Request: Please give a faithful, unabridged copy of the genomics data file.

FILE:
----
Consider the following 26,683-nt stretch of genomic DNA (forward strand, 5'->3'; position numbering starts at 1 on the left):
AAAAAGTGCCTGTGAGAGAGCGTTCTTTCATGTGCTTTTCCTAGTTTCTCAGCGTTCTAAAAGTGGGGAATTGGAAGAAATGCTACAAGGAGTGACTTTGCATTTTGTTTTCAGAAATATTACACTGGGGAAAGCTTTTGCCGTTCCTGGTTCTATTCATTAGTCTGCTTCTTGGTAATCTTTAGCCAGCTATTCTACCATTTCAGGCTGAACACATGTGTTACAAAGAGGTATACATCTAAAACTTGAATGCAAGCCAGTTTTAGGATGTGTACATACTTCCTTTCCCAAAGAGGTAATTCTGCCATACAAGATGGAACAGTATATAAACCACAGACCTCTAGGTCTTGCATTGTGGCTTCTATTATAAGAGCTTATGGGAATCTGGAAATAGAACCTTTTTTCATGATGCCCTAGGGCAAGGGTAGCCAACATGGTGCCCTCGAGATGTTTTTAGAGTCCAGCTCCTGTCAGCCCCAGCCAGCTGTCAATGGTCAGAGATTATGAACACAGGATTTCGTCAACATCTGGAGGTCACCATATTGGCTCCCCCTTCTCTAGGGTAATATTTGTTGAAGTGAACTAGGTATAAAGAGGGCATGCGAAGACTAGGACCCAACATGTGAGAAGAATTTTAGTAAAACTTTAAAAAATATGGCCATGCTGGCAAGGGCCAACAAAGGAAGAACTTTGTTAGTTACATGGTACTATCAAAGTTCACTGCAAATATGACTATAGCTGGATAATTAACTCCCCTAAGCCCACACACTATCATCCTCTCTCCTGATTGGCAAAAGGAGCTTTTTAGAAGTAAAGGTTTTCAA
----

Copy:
Consider the following 26,683-nt stretch of genomic DNA (forward strand, 5'->3'; position numbering starts at 1 on the left):
AAAAAGTGCCTGTGAGAGAGCGTTCTTTCATGTGCTTTTCCTAGTTTCTCAGCGTTCTAAAAGTGGGGAATTGGAAGAAATGCTACAAGGAGTGACTTTGCATTTTGTTTTCAGAAATATTACACTGGGGAAAGCTTTTGCCGTTCCTGGTTCTATTCATTAGTCTGCTTCTTGGTAATCTTTAGCCAGCTATTCTACCATTTCAGGCTGAACACATGTGTTACAAAGAGGTATACATCTAAAACTTGAATGCAAGCCAGTTTTAGGATGTGTACATACTTCCTTTCCCAAAGAGGTAATTCTGCCATACAAGATGGAACAGTATATAAACCACAGACCTCTAGGTCTTGCATTGTGGCTTCTATTATAAGAGCTTATGGGAATCTGGAAATAGAACCTTTTTTCATGATGCCCTAGGGCAAGGGTAGCCAACATGGTGCCCTCGAGATGTTTTTAGAGTCCAGCTCCTGTCAGCCCCAGCCAGCTGTCAATGGTCAGAGATTATGAACACAGGATTTCGTCAACATCTGGAGGTCACCATATTGGCTCCCCCTTCTCTAGGGTAATATTTGTTGAAGTGAACTAGGTATAAAGAGGGCATGCGAAGACTAGGACCCAACATGTGAGAAGAATTTTAGTAAAACTTTAAAAAATATGGCCATGCTGGCAAGGGCCAACAAAGGAAGAACTTTGTTAGTTACATGGTACTATCAAAGTTCACTGCAAATATGACTATAGCTGGATAATTAACTCCCCTAAGCCCACACACTATCATCCTCTCTCCTGATTGGCAAAAGGAGCTTTTTAGAAGTAAAGGTTTTCAA